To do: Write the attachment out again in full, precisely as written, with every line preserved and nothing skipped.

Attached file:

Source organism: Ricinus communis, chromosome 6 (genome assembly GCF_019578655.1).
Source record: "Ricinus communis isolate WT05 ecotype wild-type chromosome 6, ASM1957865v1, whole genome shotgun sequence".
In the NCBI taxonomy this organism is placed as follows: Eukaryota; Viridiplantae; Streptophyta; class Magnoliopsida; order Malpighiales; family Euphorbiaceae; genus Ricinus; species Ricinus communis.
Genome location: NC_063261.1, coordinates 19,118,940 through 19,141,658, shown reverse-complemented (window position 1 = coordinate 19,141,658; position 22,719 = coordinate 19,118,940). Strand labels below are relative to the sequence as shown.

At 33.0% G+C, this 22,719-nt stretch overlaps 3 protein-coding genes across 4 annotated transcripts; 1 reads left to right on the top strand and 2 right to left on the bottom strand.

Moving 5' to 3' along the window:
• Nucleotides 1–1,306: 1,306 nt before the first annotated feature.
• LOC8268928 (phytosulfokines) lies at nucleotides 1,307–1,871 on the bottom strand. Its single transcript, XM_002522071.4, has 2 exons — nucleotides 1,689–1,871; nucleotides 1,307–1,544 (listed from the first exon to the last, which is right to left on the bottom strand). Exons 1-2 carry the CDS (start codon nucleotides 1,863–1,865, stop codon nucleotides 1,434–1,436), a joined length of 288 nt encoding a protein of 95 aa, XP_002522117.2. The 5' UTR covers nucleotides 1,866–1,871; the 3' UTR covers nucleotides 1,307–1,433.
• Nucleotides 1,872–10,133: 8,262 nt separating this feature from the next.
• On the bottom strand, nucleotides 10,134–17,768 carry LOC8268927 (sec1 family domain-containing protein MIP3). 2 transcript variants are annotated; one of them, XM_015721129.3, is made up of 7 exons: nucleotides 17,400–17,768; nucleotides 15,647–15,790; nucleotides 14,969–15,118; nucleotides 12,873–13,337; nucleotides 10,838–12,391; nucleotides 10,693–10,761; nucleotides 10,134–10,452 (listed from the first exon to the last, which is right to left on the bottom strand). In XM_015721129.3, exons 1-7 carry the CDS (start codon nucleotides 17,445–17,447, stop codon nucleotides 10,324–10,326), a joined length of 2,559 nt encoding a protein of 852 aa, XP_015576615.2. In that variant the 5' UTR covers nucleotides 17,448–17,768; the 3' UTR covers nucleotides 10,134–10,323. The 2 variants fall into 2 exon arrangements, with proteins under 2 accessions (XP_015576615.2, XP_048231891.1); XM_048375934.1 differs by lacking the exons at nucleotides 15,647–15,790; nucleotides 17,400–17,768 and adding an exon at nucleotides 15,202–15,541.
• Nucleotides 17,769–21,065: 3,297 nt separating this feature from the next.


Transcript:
Source organism: Ricinus communis, chromosome 6 (genome assembly GCF_019578655.1).
Source record: "Ricinus communis isolate WT05 ecotype wild-type chromosome 6, ASM1957865v1, whole genome shotgun sequence".
In the NCBI taxonomy this organism is placed as follows: Eukaryota; Viridiplantae; Streptophyta; class Magnoliopsida; order Malpighiales; family Euphorbiaceae; genus Ricinus; species Ricinus communis.
Genome location: NC_063261.1, coordinates 19,118,940 through 19,141,658, shown reverse-complemented (window position 1 = coordinate 19,141,658; position 22,719 = coordinate 19,118,940). Strand labels below are relative to the sequence as shown.

At 33.0% G+C, this 22,719-nt stretch overlaps 3 protein-coding genes across 4 annotated transcripts; 1 reads left to right on the top strand and 2 right to left on the bottom strand.

Moving 5' to 3' along the window:
• Nucleotides 1–1,306: 1,306 nt before the first annotated feature.
• LOC8268928 (phytosulfokines) lies at nucleotides 1,307–1,871 on the bottom strand. Its single transcript, XM_002522071.4, has 2 exons — nucleotides 1,689–1,871; nucleotides 1,307–1,544 (listed from the first exon to the last, which is right to left on the bottom strand). Exons 1-2 carry the CDS (start codon nucleotides 1,863–1,865, stop codon nucleotides 1,434–1,436), a joined length of 288 nt encoding a protein of 95 aa, XP_002522117.2. The 5' UTR covers nucleotides 1,866–1,871; the 3' UTR covers nucleotides 1,307–1,433.
• Nucleotides 1,872–10,133: 8,262 nt separating this feature from the next.
• On the bottom strand, nucleotides 10,134–17,768 carry LOC8268927 (sec1 family domain-containing protein MIP3). 2 transcript variants are annotated; one of them, XM_015721129.3, is made up of 7 exons: nucleotides 17,400–17,768; nucleotides 15,647–15,790; nucleotides 14,969–15,118; nucleotides 12,873–13,337; nucleotides 10,838–12,391; nucleotides 10,693–10,761; nucleotides 10,134–10,452 (listed from the first exon to the last, which is right to left on the bottom strand). In XM_015721129.3, exons 1-7 carry the CDS (start codon nucleotides 17,445–17,447, stop codon nucleotides 10,324–10,326), a joined length of 2,559 nt encoding a protein of 852 aa, XP_015576615.2. In that variant the 5' UTR covers nucleotides 17,448–17,768; the 3' UTR covers nucleotides 10,134–10,323. The 2 variants fall into 2 exon arrangements, with proteins under 2 accessions (XP_015576615.2, XP_048231891.1); XM_048375934.1 differs by lacking the exons at nucleotides 15,647–15,790; nucleotides 17,400–17,768 and adding an exon at nucleotides 15,202–15,541.
• Nucleotides 17,769–21,065: 3,297 nt separating this feature from the next.